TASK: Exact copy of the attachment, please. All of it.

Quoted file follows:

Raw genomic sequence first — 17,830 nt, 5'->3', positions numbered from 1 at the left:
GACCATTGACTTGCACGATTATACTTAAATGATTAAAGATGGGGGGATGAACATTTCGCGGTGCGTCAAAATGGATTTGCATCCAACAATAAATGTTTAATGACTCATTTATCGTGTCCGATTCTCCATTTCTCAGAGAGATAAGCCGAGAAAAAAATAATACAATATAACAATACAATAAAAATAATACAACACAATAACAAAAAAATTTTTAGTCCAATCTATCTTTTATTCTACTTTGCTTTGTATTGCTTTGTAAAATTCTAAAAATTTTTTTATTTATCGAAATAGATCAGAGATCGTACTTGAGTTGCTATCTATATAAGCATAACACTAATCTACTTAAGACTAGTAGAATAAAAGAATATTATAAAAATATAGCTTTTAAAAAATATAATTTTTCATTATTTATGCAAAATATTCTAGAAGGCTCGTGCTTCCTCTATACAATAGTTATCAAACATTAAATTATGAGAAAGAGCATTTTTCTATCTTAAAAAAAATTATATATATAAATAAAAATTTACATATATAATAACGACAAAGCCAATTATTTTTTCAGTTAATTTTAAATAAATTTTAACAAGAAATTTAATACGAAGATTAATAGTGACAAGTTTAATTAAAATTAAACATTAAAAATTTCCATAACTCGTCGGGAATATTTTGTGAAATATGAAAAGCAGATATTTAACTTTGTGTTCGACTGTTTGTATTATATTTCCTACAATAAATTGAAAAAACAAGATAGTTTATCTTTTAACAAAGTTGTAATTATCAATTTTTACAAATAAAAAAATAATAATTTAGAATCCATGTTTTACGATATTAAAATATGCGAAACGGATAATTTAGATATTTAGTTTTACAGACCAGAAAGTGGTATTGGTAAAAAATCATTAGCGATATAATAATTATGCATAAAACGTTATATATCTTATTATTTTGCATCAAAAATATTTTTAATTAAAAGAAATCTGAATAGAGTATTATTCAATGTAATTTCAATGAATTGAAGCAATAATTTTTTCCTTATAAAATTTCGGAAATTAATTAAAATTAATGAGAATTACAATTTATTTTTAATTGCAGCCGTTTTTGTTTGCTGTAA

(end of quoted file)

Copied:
Raw genomic sequence first — 17,830 nt, 5'->3', positions numbered from 1 at the left:
GACCATTGACTTGCACGATTATACTTAAATGATTAAAGATGGGGGGATGAACATTTCGCGGTGCGTCAAAATGGATTTGCATCCAACAATAAATGTTTAATGACTCATTTATCGTGTCCGATTCTCCATTTCTCAGAGAGATAAGCCGAGAAAAAAATAATACAATATAACAATACAATAAAAATAATACAACACAATAACAAAAAAATTTTTAGTCCAATCTATCTTTTATTCTACTTTGCTTTGTATTGCTTTGTAAAATTCTAAAAATTTTTTTATTTATCGAAATAGATCAGAGATCGTACTTGAGTTGCTATCTATATAAGCATAACACTAATCTACTTAAGACTAGTAGAATAAAAGAATATTATAAAAATATAGCTTTTAAAAAATATAATTTTTCATTATTTATGCAAAATATTCTAGAAGGCTCGTGCTTCCTCTATACAATAGTTATCAAACATTAAATTATGAGAAAGAGCATTTTTCTATCTTAAAAAAAATTATATATATAAATAAAAATTTACATATATAATAACGACAAAGCCAATTATTTTTTCAGTTAATTTTAAATAAATTTTAACAAGAAATTTAATACGAAGATTAATAGTGACAAGTTTAATTAAAATTAAACATTAAAAATTTCCATAACTCGTCGGGAATATTTTGTGAAATATGAAAAGCAGATATTTAACTTTGTGTTCGACTGTTTGTATTATATTTCCTACAATAAATTGAAAAAACAAGATAGTTTATCTTTTAACAAAGTTGTAATTATCAATTTTTACAAATAAAAAAATAATAATTTAGAATCCATGTTTTACGATATTAAAATATGCGAAACGGATAATTTAGATATTTAGTTTTACAGACCAGAAAGTGGTATTGGTAAAAAATCATTAGCGATATAATAATTATGCATAAAACGTTATATATCTTATTATTTTGCATCAAAAATATTTTTAATTAAAAGAAATCTGAATAGAGTATTATTCAATGTAATTTCAATGAATTGAAGCAATAATTTTTTCCTTATAAAATTTCGGAAATTAATTAAAATTAATGAGAATTACAATTTATTTTTAATTGCAGCCGTTTTTGTTTGCTGTAA